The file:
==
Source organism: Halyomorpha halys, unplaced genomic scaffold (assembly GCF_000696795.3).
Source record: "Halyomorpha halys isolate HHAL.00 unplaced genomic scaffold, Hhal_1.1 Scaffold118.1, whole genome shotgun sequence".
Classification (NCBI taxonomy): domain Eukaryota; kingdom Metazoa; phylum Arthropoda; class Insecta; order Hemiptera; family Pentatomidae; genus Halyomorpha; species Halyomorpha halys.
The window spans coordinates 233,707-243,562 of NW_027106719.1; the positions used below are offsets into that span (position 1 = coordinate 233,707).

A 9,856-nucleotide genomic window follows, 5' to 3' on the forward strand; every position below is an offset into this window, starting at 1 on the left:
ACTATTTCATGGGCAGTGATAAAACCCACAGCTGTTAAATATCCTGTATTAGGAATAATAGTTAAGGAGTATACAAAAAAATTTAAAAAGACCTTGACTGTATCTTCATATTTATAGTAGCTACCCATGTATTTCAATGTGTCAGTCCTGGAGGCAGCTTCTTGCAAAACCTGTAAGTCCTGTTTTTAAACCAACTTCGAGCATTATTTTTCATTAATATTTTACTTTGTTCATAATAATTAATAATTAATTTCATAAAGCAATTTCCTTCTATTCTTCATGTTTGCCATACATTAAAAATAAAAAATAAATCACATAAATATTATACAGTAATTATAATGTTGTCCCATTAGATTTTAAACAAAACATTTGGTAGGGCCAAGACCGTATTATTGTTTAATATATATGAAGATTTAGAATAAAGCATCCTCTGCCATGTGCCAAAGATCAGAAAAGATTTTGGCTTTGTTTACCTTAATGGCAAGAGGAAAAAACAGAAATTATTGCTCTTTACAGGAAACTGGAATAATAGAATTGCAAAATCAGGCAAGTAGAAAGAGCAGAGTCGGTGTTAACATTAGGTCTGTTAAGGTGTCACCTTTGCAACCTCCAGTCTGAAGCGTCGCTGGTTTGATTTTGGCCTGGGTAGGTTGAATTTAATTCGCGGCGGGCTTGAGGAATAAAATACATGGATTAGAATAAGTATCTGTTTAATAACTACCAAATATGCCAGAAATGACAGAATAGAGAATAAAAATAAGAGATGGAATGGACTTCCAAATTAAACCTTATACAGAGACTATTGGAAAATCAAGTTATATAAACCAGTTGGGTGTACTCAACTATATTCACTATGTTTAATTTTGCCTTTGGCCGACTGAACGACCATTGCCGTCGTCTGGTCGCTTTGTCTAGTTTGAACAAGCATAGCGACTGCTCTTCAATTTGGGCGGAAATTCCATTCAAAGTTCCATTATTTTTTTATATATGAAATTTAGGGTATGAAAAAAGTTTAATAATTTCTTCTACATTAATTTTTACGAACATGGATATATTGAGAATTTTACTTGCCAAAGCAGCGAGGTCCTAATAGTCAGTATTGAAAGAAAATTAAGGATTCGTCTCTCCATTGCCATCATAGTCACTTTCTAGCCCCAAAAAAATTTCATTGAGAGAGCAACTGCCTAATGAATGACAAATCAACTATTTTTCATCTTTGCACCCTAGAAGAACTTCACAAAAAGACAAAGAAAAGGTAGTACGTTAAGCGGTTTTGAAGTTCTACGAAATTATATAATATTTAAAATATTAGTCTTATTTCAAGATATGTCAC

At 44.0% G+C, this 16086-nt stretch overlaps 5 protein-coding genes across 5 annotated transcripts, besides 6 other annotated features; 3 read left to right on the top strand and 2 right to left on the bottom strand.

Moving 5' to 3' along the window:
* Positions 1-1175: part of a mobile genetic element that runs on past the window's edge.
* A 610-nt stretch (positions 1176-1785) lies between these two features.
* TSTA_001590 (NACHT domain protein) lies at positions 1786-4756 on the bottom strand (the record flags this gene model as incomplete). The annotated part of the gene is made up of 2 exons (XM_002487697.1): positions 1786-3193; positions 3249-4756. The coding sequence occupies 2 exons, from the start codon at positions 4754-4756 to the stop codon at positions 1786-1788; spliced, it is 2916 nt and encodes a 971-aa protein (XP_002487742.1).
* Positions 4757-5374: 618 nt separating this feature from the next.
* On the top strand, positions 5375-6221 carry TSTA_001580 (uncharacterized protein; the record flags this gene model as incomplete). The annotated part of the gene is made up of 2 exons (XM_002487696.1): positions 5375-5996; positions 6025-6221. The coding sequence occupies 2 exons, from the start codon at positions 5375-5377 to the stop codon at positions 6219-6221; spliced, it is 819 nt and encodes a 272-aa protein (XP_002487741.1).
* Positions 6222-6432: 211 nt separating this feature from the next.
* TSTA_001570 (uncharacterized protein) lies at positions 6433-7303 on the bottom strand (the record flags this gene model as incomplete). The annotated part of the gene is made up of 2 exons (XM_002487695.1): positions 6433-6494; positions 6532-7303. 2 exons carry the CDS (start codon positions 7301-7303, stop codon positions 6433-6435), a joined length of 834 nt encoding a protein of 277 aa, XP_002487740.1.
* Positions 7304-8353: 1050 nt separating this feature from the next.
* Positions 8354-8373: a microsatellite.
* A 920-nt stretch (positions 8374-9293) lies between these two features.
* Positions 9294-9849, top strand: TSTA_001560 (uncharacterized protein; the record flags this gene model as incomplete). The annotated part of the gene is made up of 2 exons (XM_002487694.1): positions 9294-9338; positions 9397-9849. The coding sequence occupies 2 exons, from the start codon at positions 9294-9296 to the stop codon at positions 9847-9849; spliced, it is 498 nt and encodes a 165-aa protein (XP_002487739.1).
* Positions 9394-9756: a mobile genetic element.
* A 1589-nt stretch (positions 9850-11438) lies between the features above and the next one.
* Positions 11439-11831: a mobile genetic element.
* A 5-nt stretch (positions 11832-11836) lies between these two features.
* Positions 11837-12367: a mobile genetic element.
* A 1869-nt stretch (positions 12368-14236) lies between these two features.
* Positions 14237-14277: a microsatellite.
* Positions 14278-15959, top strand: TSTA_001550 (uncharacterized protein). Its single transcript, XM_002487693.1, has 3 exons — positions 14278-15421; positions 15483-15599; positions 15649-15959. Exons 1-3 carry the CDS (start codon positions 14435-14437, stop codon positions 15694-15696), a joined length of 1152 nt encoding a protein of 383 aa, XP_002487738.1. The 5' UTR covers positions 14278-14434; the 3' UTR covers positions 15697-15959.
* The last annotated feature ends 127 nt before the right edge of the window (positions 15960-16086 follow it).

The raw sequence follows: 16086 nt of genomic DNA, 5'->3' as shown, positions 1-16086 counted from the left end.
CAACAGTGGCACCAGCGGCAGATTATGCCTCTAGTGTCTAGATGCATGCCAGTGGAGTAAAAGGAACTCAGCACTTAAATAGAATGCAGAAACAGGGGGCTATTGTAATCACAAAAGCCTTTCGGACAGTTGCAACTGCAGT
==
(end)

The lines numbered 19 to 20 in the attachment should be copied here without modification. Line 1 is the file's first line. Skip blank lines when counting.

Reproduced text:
* Positions 9294-9849, top strand: TSTA_001560 (uncharacterized protein; the record flags this gene model as incomplete). The annotated part of the gene is made up of 2 exons (XM_002487694.1): positions 9294-9338; positions 9397-9849. The coding sequence occupies 2 exons, from the start codon at positions 9294-9296 to the stop codon at positions 9847-9849; spliced, it is 498 nt and encodes a 165-aa protein (XP_002487739.1).
* Positions 9394-9756: a mobile genetic element.